I often go back and forth, round and round between the II+, the Enhanced //e, and Platinum //e as being my favs. The II+ and E//e are in there because I had them as I was growing up. Great memories of BBS programming and beginning my electronic journal (which I continue to this day). I learned so much about computer concepts, disks, and digital electronics on the II+. And I learned so much about added and refined features on the //e, as well as using a GUI. I had loads of fun exploring the depths and fine points of 80 columns and an additional 64k of bankswitched memory. Currently the 64K/80column card ranks in my top-ten of best computer upgrades ever. MouseText and lowercase + extra symbols was a real hoot.

 

Today I enjoy most all of that through nostalgia and fading memories and the P//e. I also appreciate its lower power consumption and even-smaller-chipcount over the E//e. I also like the crisp hollow feel of the keyboard and the final upgraded firmware.

 

I also enjoyed instant access to all kinds of languages, Fortran, Pascal, Integer Basic, Applesoft Basic, Machine Language and Assembly, mini-Assembler, Pilot, Logo, and a million versions of DOS and spinoffs. The II series accepted all of that as if it were all built-in. Not that I fully new what to do with everything!

 

Playing with those DOSes was like magic because of the unique extra commands some had. They made you feel as if you were really expanding you system, for real. Giving it new capabilities.

 

So yeh, lots of nostalgia and good times.



#31 Major_Tom_coming_home OFFLINE  

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Posted Sun Sep 10, 2017 2:35 PM

I have a theory that for senior citizens and people afraid to use computers something like an Apple II is a great way for them to experience computers. A modern OS is a complicated piece of software with lots of icons to click on and multiple ways to do anything. It's basically a huge open world with dragons, unicorns, and wizards. With old computers, for the most part you can only do one thing at a time and you can read, follow, and memorize the step by step instructions that do the same thing every time. It's a yellow brick oz road you can follow without getting lost. 

You know, I learned a ton the same way. An Apple was, and I would argue, still is a great introduction to what computing is.

The CFFA makes it for me. I can actually write, create graphics, and get both into modern environments super easy.



#32 thorr OFFLINE  

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Posted Sun Sep 10, 2017 3:46 PM

I now have a IIc and I love it.  Growing up, I had a Laser 128EX with an RGB monitor and the colors were wrong on it (things that were supposed to be blue were gray) due to the color numbering being different.  This made playing games like King's Quest annoying.  My friend had a IIc and I loved his better even though on mine I had a 1MB RAM disk and an accelerator.  Also the open and closed apple symbols were triangles on the Laser 128EX and that bugged me too.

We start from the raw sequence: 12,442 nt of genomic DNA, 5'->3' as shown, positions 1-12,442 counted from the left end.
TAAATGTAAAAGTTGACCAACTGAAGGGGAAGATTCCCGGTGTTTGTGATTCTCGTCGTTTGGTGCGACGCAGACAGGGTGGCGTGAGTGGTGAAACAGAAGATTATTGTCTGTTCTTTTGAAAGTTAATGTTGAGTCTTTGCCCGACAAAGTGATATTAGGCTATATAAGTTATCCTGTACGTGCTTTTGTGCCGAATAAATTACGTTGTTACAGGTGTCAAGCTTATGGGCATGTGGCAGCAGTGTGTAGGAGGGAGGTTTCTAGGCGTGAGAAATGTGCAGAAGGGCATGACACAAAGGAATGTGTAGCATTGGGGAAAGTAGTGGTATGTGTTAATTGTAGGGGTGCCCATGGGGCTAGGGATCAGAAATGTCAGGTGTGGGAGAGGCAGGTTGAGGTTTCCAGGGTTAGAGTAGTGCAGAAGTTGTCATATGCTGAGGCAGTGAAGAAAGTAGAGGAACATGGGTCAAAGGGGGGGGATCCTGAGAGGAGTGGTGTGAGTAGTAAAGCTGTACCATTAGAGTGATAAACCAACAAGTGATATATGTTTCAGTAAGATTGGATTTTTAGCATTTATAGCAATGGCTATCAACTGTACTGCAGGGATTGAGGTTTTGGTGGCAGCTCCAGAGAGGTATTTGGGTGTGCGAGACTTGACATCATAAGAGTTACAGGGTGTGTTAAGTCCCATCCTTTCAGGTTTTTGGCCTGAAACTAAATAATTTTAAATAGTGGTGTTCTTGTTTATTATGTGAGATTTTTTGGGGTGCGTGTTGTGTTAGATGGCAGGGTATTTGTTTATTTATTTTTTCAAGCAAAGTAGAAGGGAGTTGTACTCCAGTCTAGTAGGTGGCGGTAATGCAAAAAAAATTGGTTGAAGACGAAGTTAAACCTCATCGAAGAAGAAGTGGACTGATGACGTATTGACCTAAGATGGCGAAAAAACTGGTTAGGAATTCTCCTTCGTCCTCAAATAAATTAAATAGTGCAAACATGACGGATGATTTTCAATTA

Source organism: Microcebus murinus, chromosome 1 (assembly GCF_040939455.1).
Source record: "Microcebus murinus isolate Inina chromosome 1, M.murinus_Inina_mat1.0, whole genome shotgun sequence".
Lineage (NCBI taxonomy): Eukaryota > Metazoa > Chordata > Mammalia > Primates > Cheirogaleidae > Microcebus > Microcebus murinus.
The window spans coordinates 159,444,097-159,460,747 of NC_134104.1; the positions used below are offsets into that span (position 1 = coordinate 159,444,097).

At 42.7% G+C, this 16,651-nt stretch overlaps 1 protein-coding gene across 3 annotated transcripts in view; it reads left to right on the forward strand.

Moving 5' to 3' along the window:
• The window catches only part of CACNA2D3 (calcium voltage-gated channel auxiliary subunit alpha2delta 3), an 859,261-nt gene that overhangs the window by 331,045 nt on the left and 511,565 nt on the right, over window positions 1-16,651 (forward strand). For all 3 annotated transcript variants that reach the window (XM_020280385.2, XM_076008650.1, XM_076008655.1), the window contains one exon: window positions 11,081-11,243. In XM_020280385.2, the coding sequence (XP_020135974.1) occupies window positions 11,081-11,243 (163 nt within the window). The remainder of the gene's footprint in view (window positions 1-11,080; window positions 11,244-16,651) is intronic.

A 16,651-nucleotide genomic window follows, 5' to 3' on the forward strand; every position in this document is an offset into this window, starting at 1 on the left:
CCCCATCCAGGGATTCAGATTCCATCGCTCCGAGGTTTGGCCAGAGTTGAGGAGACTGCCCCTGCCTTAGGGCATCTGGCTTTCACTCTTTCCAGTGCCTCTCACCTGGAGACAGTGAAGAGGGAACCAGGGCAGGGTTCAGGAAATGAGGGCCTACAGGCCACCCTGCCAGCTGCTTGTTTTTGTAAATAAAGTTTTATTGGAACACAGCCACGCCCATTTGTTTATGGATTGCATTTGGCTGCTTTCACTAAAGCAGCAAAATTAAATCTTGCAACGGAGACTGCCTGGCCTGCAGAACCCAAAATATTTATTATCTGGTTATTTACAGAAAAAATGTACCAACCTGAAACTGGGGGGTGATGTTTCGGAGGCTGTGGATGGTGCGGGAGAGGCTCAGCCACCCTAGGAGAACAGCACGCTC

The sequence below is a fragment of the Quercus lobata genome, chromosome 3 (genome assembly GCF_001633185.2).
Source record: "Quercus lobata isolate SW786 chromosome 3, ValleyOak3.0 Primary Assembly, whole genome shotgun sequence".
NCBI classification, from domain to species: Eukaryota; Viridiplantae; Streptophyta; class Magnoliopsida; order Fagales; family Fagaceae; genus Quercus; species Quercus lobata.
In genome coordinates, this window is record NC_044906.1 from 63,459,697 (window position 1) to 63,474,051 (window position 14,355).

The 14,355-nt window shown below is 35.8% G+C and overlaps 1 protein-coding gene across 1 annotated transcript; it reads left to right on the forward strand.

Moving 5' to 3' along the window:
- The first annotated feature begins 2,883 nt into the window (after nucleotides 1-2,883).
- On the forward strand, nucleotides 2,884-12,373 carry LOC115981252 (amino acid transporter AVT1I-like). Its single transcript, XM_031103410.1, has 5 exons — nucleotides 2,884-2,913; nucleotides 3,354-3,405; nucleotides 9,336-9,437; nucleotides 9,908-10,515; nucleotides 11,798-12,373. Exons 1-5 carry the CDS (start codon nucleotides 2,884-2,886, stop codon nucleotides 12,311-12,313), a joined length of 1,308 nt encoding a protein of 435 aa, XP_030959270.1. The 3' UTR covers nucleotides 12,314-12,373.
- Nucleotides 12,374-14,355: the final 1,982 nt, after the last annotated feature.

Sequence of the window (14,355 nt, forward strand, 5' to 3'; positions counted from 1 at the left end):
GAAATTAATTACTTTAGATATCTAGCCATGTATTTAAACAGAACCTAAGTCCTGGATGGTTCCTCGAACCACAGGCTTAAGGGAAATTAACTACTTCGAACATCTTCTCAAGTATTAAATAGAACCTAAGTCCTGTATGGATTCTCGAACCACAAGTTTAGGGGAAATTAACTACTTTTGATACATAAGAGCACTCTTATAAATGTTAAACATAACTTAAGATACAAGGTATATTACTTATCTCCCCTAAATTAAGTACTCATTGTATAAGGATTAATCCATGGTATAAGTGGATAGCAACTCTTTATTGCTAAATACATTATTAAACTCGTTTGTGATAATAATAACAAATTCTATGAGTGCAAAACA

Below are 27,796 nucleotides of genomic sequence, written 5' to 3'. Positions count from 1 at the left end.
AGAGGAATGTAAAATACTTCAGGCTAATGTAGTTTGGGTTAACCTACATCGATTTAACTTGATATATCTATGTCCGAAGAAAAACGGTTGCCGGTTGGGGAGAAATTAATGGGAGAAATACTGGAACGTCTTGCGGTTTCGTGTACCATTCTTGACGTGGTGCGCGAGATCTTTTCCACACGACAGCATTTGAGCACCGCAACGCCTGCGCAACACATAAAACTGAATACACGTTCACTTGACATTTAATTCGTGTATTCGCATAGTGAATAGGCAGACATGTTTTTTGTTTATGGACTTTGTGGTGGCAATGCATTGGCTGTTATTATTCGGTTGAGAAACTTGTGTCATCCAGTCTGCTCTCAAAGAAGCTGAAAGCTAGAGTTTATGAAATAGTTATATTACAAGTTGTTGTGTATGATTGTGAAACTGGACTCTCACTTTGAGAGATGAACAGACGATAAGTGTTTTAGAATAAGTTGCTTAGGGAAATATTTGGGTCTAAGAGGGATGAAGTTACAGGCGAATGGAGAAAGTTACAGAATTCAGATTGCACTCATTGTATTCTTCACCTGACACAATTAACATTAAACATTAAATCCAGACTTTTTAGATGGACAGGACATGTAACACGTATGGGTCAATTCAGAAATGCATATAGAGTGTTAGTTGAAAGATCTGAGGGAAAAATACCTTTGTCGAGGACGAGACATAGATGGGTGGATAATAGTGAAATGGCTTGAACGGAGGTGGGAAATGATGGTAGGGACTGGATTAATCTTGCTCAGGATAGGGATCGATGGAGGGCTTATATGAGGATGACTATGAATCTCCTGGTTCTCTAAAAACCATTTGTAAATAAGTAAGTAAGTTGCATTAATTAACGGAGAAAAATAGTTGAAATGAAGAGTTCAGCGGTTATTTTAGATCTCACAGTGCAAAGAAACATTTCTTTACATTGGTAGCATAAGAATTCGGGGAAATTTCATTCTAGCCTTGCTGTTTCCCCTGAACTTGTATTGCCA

With the IIc, you can get a Floppy Emu which works just as well for me as what a CFFA might do on a IIe.  https://www.bigmesso...com/floppy-emu/ It also works with my MAC LC III.  I also purchased the floppy switch device from his website and that allows me to easily switch between the internal drive on the IIc and the Floppy Emu.  I don't feel like I am missing anything that I want with my setup.

 

I also have a Mac LC III with a IIe card in it, but I much prefer my IIc for that authentic look and feel.  The graphics on the LC III are beautiful, but they are more pixel perfect rather than the much nicer IMO blended look on the IIc.  For this reason I have no interest in getting a VGA adapter for the IIc. 

 

There is also a RAM card and with a clock on it available, so this takes away that advantage from the IIGS when saving files.  I don't have this, but I might want it someday.  With my Floppy Emu, it also emulates 3.5 inch disks and hard drives, so I don't really need the extra ram.  I would just use it as a RAM disk so I could store more files without having to change floppies.

 

And I love the keyboard on the IIc.  I retrobright'd my IIc and it looks almost new.  

 

Hope this helps.



#33 Iamgroot OFFLINE  

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Posted Sun Sep 10, 2017 3:58 PM

 

I think the LC2 is a bit too modern for my tastes. I have an Imac G3 Slot Loader and a Power Mac G4.. I got the Imac for $15 at a garage sale and the next weekend I got the Powermac G4 for $5 at a different yard sale. Both work. I figure  since I already have two late 1990's /  early 2000's Apple computers I want to get something from the 1980s. 

 

If you are running Mac OS 9.x.x on any of your Macs, you will want to get a hold of Bernie2theRescue.  There is a version 3 that is totally complete, is now free and is the best IIGS emulator, bar none.  I think they took down the main website, but there should be a version floating around.

 

It played all the demos perfectly, shows a 3200 color image perfectly (no other IIGS emulator does), mounts cd-roms, emulates the ensoniq music chip,  has the most compatibility with the most disk images, really nice interface for mounting disk images, etc, etc.



#34 thorr OFFLINE  

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Posted Sun Sep 10, 2017 5:10 PM

I wonder if it runs on a PC running a mac emulator.



#35 magnusfalkirk OFFLINE  

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Posted Sun Sep 10, 2017 6:58 PM

 

If you are running Mac OS 9.x.x on any of your Macs, you will want to get a hold of Bernie2theRescue.  There is a version 3 that is totally complete, is now free and is the best IIGS emulator, bar none.  I think they took down the main website, but there should be a version floating around.